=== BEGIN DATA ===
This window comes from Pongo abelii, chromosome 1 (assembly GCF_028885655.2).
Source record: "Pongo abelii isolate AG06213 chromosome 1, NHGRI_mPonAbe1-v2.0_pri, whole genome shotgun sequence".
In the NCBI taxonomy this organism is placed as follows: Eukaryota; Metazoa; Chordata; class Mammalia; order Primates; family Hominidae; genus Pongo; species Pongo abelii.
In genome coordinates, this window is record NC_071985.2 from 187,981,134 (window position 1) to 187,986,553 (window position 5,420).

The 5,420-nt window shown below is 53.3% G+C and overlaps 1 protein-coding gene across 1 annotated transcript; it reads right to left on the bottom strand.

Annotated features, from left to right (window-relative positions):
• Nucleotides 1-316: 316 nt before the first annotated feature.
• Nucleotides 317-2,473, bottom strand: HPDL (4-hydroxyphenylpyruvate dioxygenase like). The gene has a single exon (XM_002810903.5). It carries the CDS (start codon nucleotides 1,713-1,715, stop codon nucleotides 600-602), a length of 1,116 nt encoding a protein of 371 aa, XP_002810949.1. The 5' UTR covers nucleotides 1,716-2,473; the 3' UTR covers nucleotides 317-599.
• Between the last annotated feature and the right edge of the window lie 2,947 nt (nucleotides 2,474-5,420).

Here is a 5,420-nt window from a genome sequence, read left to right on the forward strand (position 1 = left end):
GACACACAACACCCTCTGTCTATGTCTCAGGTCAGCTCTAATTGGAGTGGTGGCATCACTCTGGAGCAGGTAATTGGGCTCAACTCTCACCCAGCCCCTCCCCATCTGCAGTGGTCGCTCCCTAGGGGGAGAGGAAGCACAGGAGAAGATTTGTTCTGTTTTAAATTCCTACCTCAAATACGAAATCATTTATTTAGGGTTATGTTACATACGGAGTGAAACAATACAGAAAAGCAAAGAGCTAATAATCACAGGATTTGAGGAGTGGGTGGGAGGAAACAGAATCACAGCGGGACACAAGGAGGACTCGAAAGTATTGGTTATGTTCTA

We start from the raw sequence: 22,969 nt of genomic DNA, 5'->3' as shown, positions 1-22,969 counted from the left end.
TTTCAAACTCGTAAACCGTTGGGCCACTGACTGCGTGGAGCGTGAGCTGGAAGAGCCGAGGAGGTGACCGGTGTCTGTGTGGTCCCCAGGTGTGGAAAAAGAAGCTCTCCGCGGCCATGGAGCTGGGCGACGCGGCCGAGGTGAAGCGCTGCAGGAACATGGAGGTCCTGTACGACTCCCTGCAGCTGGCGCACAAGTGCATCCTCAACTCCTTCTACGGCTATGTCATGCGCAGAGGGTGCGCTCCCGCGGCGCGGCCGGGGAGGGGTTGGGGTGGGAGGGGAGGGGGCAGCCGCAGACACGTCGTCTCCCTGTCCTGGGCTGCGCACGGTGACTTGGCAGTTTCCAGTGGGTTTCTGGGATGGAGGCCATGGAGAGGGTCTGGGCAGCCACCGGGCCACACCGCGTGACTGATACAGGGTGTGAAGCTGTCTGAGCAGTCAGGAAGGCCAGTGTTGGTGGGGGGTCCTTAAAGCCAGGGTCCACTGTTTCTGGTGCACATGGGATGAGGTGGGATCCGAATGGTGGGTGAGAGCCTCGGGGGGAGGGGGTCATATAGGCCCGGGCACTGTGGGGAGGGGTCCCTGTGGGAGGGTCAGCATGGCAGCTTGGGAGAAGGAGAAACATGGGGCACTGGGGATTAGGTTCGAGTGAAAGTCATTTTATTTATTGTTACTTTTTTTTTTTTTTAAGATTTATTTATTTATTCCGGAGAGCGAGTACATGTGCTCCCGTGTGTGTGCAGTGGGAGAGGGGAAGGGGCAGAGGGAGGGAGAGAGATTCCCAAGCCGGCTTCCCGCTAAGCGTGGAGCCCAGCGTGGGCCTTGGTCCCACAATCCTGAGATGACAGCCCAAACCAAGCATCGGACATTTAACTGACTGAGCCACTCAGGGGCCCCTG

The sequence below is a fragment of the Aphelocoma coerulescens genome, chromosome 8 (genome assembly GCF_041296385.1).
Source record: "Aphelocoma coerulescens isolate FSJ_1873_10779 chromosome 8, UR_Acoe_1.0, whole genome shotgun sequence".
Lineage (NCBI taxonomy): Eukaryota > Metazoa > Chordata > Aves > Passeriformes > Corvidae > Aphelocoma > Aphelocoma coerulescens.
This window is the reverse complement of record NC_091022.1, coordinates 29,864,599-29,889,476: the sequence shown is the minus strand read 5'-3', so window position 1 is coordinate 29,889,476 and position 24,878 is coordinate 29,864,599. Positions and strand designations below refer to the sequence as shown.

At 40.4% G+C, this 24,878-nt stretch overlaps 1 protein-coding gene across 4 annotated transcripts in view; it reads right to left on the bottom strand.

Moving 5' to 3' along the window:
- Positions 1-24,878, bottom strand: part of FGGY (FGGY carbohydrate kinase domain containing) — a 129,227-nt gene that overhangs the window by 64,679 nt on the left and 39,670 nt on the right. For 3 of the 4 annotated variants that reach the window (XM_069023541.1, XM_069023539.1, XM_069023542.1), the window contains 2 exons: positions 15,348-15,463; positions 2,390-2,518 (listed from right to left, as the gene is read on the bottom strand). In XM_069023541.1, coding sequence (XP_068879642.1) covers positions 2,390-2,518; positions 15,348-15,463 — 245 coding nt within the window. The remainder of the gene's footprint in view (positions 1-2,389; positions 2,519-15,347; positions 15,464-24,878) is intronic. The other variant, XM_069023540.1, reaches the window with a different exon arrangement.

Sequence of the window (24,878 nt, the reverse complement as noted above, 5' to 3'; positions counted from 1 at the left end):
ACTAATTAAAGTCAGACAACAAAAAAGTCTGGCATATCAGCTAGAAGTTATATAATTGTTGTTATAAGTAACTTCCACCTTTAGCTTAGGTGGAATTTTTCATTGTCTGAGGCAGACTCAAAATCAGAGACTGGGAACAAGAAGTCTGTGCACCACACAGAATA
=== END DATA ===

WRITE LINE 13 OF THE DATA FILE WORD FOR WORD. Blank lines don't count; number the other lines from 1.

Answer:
TTTCAAACTCGTAAACCGTTGGGCCACTGACTGCGTGGAGCGTGAGCTGGAAGAGCCGAGGAGGTGACCGGTGTCTGTGTGGTCCCCAGGTGTGGAAAAAGAAGCTCTCCGCGGCCATGGAGCTGGGCGACGCGGCCGAGGTGAAGCGCTGCAGGAACATGGAGGTCCTGTACGACTCCCTGCAGCTGGCGCACAAGTGCATCCTCAACTCCTTCTACGGCTATGTCATGCGCAGAGGGTGCGCTCCCGCGGCGCGGCCGGGGAGGGGTTGGGGTGGGAGGGGAGGGGGCAGCCGCAGACACGTCGTCTCCCTGTCCTGGGCTGCGCACGGTGACTTGGCAGTTTCCAGTGGGTTTCTGGGATGGAGGCCATGGAGAGGGTCTGGGCAGCCACCGGGCCACACCGCGTGACTGATACAGGGTGTGAAGCTGTCTGAGCAGTCAGGAAGGCCAGTGTTGGTGGGGGGTCCTTAAAGCCAGGGTCCACTGTTTCTGGTGCACATGGGATGAGGTGGGATCCGAATGGTGGGTGAGAGCCTCGGGGGGAGGGGGTCATATAGGCCCGGGCACTGTGGGGAGGGGTCCCTGTGGGAGGGTCAGCATGGCAGCTTGGGAGAAGGAGAAACATGGGGCACTGGGGATTAGGTTCGAGTGAAAGTCATTTTATTTATTGTTACTTTTTTTTTTTTTTAAGATTTATTTATTTATTCCGGAGAGCGAGTACATGTGCTCCCGTGTGTGTGCAGTGGGAGAGGGGAAGGGGCAGAGGGAGGGAGAGAGATTCCCAAGCCGGCTTCCCGCTAAGCGTGGAGCCCAGCGTGGGCCTTGGTCCCACAATCCTGAGATGACAGCCCAAACCAAGCATCGGACATTTAACTGACTGAGCCACTCAGGGGCCCCTG